CTV Ad Revenue and the Cost of Serial Churn
What is the current state of CTV ad revenue and what are the present costs of serial churn? Evan Shapiro, CEO, ESHAP, sketches out the current streaming media revenue picture, as the SVOD side of the house contends with serial churn and the imminent revival of a sluggish ad market promises uneven distribution, in this clip from his closing keynote at Streaming Media East 2023.
“Money is stampeding towards streaming,” Shapiro says. “Connected television advertising has been the fastest growing part of the advertising economy for the last two or three years. However, not all streams are equal. When you think about premium SVOD advertising products, that phrase carries a lot of baggage. Most notably churn.” He shows a graphic titled “Serial Churners Share of New SVOD Signups in 2022,” which notably highlights data from Antenna displaying the dramatic increase in serial churners from 15% in 2020 to 29% in 2022. Shapiro says that serial churners are “People who have signed up for and canceled at least three services. In the previous year, we did a survey of 16,000 people. 40% of people under the age of 44 now occasionally or regularly sign up for a service, binge one show, and then get the heck out of Dodge. 40% serial churning is the new channel changing. And so when somebody churns out, when somebody cancels a subscription, not only do they lose that subscriber revenue, they also lose those ad impressions.”
Shapiro says, “So if you're taking an ongoing campaign, the number one churning month in Netflix history was last July when they dropped the last binge fest of Stranger Things. The most cancels in their history. So they came in, people watched it in a weekend or a week and then got the heck out of Dodge. Well, if you're taking an ad campaign on Netflix, is that good for you?” He brings up a graphic titled “SVOD Churns vs. ADDS,” with information from Antenna.
“This is millions of data points,” he says. "And in the fourth quarter of last year, all of SVOD signed up 41.3 million subscribers and lost 33.8 million subscribers. That's an 82% loss. That's shitty business. And by the way, not great for the advertisers who sign up for a lot of these platforms, but we are also in the middle of an ad recession. It's nine straight months of ads buying declines in the United States. However, a bold prediction for you, the ad recession will end this July. Want to know how I know the math? Look at what happened here. The reason why we're in an ad recession is primarily due to the comparison to the year prior, which look at January, look at February, look at March. It's hard to keep that pace up, right? Now in July, the comparison's going to be easier than it was a year ago. The ad recession's going to end magically in the middle of this summer because math, and you're going to hear about advertising's back this fall, right?”
However, Shapiro says the share will not be as evenly distributed as before. “Ads are going to go where the ads are most effective,” he says. “They're not going places where the data sucks, or we're not sure whether they're working.” He displays a graphic titled “US Advertisers Video Budget Allocations.” “This is a poll of advertisers from Advertiser Perceptions,” he says. “And what you can see is this year people moved money out of the upfront, out of big brand advertising and into performance marketing in scatter. This happened in the upfront and it's going to happen all year. Performance marketing, return on media investment, return on ad spend. Return on Marketing Investment (ROMI) and Return On Advertising Spend (ROAS). These are going to be the magic words on a moving forward basis for the advertising economy.”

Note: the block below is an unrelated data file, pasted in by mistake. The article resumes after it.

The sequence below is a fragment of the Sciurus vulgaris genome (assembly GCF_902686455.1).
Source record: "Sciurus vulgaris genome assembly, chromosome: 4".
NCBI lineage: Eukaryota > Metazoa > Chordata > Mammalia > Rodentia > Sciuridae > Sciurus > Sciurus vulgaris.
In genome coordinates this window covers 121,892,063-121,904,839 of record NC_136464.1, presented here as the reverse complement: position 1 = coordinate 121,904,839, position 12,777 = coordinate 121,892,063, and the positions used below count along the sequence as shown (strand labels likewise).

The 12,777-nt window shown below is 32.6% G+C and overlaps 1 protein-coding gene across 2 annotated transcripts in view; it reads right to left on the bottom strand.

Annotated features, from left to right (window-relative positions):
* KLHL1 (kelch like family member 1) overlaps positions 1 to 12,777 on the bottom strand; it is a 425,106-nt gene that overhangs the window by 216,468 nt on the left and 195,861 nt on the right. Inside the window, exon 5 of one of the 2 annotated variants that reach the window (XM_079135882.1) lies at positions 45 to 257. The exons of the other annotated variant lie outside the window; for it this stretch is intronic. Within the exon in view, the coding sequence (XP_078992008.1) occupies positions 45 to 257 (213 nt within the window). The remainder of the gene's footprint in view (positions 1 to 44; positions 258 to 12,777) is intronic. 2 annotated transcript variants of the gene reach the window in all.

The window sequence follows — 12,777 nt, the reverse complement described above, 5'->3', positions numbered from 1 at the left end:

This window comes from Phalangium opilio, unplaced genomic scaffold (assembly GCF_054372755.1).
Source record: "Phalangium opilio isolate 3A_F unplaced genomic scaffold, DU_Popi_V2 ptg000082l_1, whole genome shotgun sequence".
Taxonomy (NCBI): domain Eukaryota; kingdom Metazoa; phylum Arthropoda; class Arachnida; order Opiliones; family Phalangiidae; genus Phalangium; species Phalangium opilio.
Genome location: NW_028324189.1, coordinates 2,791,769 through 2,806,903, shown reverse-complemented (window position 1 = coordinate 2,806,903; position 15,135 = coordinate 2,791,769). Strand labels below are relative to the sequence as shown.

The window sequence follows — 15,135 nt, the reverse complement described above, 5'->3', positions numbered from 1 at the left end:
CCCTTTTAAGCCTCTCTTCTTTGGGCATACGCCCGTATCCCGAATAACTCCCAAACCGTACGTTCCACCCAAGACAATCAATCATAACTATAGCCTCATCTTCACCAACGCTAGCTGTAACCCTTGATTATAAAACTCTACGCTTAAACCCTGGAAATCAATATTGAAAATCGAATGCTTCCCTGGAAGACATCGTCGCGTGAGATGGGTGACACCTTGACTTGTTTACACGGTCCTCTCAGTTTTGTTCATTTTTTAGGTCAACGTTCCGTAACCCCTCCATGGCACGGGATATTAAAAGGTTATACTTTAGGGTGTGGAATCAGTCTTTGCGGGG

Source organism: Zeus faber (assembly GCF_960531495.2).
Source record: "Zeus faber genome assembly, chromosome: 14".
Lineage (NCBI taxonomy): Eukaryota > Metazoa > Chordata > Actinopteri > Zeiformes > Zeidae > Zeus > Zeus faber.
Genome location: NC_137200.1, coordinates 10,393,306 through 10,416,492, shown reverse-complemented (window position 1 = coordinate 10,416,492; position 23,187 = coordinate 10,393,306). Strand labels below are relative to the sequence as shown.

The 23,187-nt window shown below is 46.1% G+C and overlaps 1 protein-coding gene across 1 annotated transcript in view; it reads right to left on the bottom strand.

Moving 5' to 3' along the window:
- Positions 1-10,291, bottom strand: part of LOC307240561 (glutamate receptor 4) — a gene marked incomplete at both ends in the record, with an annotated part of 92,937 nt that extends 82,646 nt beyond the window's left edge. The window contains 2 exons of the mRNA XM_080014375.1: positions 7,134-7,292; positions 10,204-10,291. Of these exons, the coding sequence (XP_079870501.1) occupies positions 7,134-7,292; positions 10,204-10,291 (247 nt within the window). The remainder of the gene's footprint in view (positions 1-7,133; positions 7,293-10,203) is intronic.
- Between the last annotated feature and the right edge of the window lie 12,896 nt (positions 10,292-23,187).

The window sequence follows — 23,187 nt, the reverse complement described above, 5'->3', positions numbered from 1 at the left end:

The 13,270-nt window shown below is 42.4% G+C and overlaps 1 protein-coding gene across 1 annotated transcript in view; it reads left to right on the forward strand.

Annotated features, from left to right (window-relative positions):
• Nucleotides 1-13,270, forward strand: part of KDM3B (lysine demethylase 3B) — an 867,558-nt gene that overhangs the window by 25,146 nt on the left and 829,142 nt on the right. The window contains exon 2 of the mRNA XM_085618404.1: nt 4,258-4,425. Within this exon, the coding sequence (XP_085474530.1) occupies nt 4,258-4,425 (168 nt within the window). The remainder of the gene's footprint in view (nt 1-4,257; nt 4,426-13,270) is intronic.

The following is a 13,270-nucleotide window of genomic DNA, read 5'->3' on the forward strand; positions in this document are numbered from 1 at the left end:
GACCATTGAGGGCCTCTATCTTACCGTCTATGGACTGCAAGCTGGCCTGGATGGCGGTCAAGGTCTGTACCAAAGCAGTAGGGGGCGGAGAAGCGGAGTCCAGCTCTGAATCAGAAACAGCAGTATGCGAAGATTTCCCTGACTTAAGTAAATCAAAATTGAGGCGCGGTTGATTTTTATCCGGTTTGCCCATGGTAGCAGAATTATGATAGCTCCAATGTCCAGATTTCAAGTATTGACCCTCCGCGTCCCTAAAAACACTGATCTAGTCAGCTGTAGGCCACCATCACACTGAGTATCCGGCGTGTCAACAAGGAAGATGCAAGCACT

Shapiro counters any perception that FAST will essentially replace cable as a key advertising medium. “I just don't think it's as easy to say as that. I think it's going to be a much more nuanced play between paid streaming and free streaming. And here's one of the reasons why: we just keep adding so many channels.” He mentions Plex, offering over 600 channels, as an example of highly fragmented programming. “However,” he says, “what I will tell you is news is one of the big reasons why these channels have been proliferating, and it's one of the biggest use cases on FAST.”
Still, Shapiro says he believes the landscape will look much more like streaming versus “old school” television. “I don't think you're going to see as much nuance between FAST and paid streaming with ads, especially when you look at who has ads,” he says.
He shows a graphic titled “Ad Subs vs. Ad Free Subs 4Q 2022.” “So not all streams are equal, right?” he says. “Netflix came out and said they had 5 million monthly active users in the upfront. YouTube has 2.5 billion monthly active users. Which are you going to buy? But more importantly, not that much of Netflix's programming or views has ads in it. Same with Disney+, same with Apple TV+ -- zero ads, although they'll start adding ads later this year. Even Prime has very little advertising on it. However, Freevee, Paramount Plus, Pluto…they have more advertising. So if you're an advertiser, where are you going to put your money? Are you going to put your money where a hundred percent of the available ecosystem has an ad product in it? [Or] are you going to put it where only 1% of the ecosystem has an ad product in it?”
Learn more about a wide range of streaming industry topics at Streaming Media Connect 2023.
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